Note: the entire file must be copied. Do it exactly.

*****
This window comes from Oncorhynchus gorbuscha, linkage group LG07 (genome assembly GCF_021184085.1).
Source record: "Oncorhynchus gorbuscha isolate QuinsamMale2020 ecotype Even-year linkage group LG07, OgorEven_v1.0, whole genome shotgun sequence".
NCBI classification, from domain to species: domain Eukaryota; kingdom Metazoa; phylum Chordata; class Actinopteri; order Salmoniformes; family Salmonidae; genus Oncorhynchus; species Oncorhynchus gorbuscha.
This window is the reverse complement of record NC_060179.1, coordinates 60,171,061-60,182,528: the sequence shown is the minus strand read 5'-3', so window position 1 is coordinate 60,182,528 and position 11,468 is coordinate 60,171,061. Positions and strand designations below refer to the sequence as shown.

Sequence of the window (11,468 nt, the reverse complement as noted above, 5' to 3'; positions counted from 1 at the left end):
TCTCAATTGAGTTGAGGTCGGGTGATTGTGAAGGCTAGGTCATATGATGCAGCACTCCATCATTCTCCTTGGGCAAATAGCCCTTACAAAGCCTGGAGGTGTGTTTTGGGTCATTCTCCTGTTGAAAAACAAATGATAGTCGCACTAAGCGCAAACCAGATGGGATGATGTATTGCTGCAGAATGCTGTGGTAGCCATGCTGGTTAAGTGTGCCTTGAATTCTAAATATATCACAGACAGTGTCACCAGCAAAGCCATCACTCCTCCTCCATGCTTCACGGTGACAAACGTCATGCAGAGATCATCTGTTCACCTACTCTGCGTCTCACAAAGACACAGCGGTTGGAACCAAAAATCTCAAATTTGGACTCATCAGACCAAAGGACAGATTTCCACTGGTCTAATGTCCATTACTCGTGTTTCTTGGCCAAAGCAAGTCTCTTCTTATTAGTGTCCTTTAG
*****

This window comes from Oncorhynchus gorbuscha, linkage group LG07 (genome assembly GCF_021184085.1).
Source record: "Oncorhynchus gorbuscha isolate QuinsamMale2020 ecotype Even-year linkage group LG07, OgorEven_v1.0, whole genome shotgun sequence".
NCBI classification, from domain to species: domain Eukaryota; kingdom Metazoa; phylum Chordata; class Actinopteri; order Salmoniformes; family Salmonidae; genus Oncorhynchus; species Oncorhynchus gorbuscha.
This window is the reverse complement of record NC_060179.1, coordinates 60,171,061-60,182,528: the sequence shown is the minus strand read 5'-3', so window position 1 is coordinate 60,182,528 and position 11,468 is coordinate 60,171,061. Positions and strand designations below refer to the sequence as shown.

Sequence of the window (11,468 nt, the reverse complement as noted above, 5' to 3'; positions counted from 1 at the left end):
TCTCAATTGAGTTGAGGTCGGGTGATTGTGAAGGCTAGGTCATATGATGCAGCACTCCATCATTCTCCTTGGGCAAATAGCCCTTACAAAGCCTGGAGGTGTGTTTTGGGTCATTCTCCTGTTGAAAAACAAATGATAGTCGCACTAAGCGCAAACCAGATGGGATGATGTATTGCTGCAGAATGCTGTGGTAGCCATGCTGGTTAAGTGTGCCTTGAATTCTAAATATATCACAGACAGTGTCACCAGCAAAGCCATCACTCCTCCTCCATGCTTCACGGTGACAAACGTCATGCAGAGATCATCTGTTCACCTACTCTGCGTCTCACAAAGACACAGCGGTTGGAACCAAAAATCTCAAATTTGGACTCATCAGACCAAAGGACAGATTTCCACTGGTCTAATGTCCATTACTCGTGTTTCTTGGCCAAAGCAAGTCTCTTCTTATTAGTGTCCTTTAG